Taiwan’s international profile rose significantly in 2021, as shown by a sensationalist cover page from The Economist labelling it ‘the most dangerous place on earth’ due to increasing Chinese pressure. The tilting of the cross-Strait balance in Beijing’s favour led to reassessments of when China could invade Taiwan and whether the United States and its allies could credibly deter it from doing so.
The People’s Liberation Army’s 150-warplane intrusion into Taiwan’s air defence identification zone in October signalled a willingness to use force to impose sovereignty over the Taiwan Strait. This display followed a period of near-daily intrusions that also included regular naval exercises in waters close to Taiwan involving live-fire, amphibious assault and anti-access/area-denial activities. These efforts were accompanied by disinformation campaigns, political meddling and economic sanctions — including China banning Taiwan-ese ‘freedom pineapples’ after citing biosecurity concerns. And in December, it was revealed that even Taiwanese President Tsai Ing-wen’s security detail had been compromised by Chinese espionage.
China also continued its charm offensive on Taiwan’s diplomatic partners, flipping Nicaragua and reaffirming warnings that Beijing’s pressure to cut off Taipei’s remaining allies in Latin America could increase China’s influence in a region historically dominated by the United States.
This dynamic was displayed in Guyana earlier in the year when a new Taiwanese representative office lasted only 24 hours. The United States seemingly pressured Guyana to open the office to balance against China’s influence, but Beijing successfully convinced Georgetown to scrap the plan almost immediately. Instability caused by changed diplomatic recognition was also felt in the Solomon Islands, where violent riots broke out in November over the formalisation of ties with China over Taiwan two years ago.
Undeterred, Taipei continued to promote its liberal and open market credentials in continued international isolation and in the face of interference from Beijing. Tsai maintained that Taiwan remains committed to the status quo and that it would not weaken its ‘persistent embrace of democracy’. And likeminded countries began to publicly display their support.
EU lawmakers visited Taiwan in a first-ever official visit to learn about Taiwan’s efforts to strengthen its electoral processes and counter foreign interference. Lithuania persisted with its commitment to a de facto Taiwanese embassy despite this triggering Chinese sanctions. Japan also continued its backing of Taiwan, with its foreign ministry appointing a Taiwan ‘planning official’ from 2022 who will be responsible for Taiwan and the Senkaku/Diaoyu islands. Australia, the United Kingdom and France also showed solidarity, while the United States invited Taiwan to its Summit for Democracy, doubled its military presence on the island and approved a US$750 million arms sale. But Taiwan will have to weigh the impact of its heightened status in US–China strategic competition on its domestic politics. For instance, while Taiwan was globally hailed as a success at pandemic management, this was not felt locally due to relaxed quarantine measures, testing complacency and a slow vaccine rollout. And a December referendum on banning pork imports containing the additive ractopamine on safety grounds was defeated. Yet the outcome was not based on public health concerns, but fears it could create another obstacle for Taiwan to join the Comprehensive and Progressive Agreement for Trans-Pacific Partnership (CPTPP) and block a free trade deal with the United States (which uses ractopamine). This dilemma will impact Taiwan’s dominant role in the supply of the world’s advanced semi-conductors and perversely influence domestic policies. Taiwan’s worst drought in 50 years led to water-rationing of homes and farmlands despite a stable water supply being ensured for semi-conductor manufacturing.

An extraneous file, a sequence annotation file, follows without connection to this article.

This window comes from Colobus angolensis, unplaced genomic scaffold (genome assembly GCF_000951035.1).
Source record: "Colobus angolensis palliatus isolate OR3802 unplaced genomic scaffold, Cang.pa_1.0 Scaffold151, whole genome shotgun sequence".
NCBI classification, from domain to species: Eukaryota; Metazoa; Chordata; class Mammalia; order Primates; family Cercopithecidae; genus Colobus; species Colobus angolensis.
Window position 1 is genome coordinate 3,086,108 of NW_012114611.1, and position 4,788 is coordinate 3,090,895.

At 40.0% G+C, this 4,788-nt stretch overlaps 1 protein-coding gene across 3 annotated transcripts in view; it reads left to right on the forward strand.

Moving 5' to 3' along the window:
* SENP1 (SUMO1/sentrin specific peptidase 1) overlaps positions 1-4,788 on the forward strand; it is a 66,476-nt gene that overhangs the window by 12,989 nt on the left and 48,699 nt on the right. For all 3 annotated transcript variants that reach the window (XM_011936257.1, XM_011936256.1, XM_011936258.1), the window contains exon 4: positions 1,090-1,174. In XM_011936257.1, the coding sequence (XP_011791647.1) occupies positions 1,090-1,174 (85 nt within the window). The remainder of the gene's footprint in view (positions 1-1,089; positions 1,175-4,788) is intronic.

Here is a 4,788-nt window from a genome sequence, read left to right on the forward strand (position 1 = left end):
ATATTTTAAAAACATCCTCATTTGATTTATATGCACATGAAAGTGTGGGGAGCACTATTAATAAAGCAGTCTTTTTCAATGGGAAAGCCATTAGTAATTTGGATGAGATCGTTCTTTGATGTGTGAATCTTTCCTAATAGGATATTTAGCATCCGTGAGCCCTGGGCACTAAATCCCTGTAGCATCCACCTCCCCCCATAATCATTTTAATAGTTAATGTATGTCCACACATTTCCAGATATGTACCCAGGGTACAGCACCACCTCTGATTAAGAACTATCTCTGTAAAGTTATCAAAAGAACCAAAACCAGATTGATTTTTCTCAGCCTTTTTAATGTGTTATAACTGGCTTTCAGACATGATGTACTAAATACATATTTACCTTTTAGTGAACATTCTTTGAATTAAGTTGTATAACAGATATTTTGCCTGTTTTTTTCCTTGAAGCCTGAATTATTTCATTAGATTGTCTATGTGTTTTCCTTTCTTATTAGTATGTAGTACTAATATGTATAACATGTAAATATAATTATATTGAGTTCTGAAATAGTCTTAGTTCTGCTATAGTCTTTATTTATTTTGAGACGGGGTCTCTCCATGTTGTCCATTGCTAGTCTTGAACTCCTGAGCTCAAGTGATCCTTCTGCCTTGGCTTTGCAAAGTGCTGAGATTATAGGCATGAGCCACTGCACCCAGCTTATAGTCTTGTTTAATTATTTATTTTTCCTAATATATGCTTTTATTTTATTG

Two island-wide power outages within five days created rolling blackouts to households but only a minor dip in supply to the Taiwan Semiconductor Manufacturing Company (TSMC) and no impact on other firms. A referendum on the relocation of a liquid natural gas power station stressed not environmental concerns, but the dilemma of whether Taipei could achieve net-zero emissions by 2050 while doubling the power supply to new fou-ndries that could produce next-generation two-nano-metre chips. Despite these challenges, Taipei will need to protect its near-monopoly on this critical technology. It might deter China from a military attack, and motivate the United States and its partners to guarantee Taiwan’s independence. Concerns about ensuring supply chain resilience due to the pandemic and to ensure economic security led to the courting of TSMC to establish foundr-ies in the United States, Japan and possibly Germa-ny. But success in reducing supply chain vulnerability in these ways could have the unintended consequen-ce of reducing Taiwan’s geopolitical significance.
Taiwan’s political parties will find it hard to establish bipartisan agreements that balance domestic socio-economic interests and Taiwan’s rising role in US–China competition. Whatever the outcome for Taiwan’s 2022 mayoral elections and 2024 presidential elections, any future administration will face difficult trade-offs.